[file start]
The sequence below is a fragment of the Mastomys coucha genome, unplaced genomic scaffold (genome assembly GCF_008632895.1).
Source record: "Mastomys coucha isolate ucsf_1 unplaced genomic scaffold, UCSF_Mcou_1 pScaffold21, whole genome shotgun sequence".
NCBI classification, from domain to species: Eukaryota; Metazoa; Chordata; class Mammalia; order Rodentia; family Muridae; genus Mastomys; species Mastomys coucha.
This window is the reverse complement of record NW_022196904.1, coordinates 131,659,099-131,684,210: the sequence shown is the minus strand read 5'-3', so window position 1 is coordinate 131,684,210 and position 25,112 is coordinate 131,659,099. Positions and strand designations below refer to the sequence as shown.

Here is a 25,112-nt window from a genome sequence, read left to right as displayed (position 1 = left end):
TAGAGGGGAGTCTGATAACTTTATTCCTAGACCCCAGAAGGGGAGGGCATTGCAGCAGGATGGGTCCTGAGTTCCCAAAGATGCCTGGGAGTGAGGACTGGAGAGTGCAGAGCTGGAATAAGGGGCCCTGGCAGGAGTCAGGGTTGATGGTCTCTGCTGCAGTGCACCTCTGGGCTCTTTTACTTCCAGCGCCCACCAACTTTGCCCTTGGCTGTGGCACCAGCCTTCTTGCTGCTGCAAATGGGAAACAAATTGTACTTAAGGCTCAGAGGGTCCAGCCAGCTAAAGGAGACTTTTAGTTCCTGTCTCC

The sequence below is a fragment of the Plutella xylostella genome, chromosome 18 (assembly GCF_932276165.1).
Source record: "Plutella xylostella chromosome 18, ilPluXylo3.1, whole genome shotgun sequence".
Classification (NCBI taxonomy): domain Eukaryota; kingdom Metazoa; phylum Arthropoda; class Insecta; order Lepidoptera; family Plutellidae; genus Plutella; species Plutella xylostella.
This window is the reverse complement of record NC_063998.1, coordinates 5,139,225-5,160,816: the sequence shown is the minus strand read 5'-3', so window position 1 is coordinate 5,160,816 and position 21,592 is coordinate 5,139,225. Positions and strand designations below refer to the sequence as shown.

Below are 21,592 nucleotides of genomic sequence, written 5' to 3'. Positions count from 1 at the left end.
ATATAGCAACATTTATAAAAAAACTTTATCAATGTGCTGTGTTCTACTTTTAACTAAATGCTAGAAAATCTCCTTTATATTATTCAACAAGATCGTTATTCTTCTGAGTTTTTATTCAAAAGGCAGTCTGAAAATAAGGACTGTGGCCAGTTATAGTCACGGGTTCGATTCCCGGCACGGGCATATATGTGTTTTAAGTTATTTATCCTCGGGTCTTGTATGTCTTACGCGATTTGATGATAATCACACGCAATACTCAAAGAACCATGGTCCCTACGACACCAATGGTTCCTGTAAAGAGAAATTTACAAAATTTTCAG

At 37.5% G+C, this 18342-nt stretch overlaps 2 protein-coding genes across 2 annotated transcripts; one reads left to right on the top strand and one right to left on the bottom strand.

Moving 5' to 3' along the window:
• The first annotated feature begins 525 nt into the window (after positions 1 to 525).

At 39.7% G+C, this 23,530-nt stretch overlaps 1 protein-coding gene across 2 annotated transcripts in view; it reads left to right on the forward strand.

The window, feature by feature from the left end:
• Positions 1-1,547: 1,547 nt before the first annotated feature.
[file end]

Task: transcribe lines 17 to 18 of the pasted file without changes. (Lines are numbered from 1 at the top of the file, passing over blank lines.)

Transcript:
The window, feature by feature from the left end:
• Positions 1-1,547: 1,547 nt before the first annotated feature.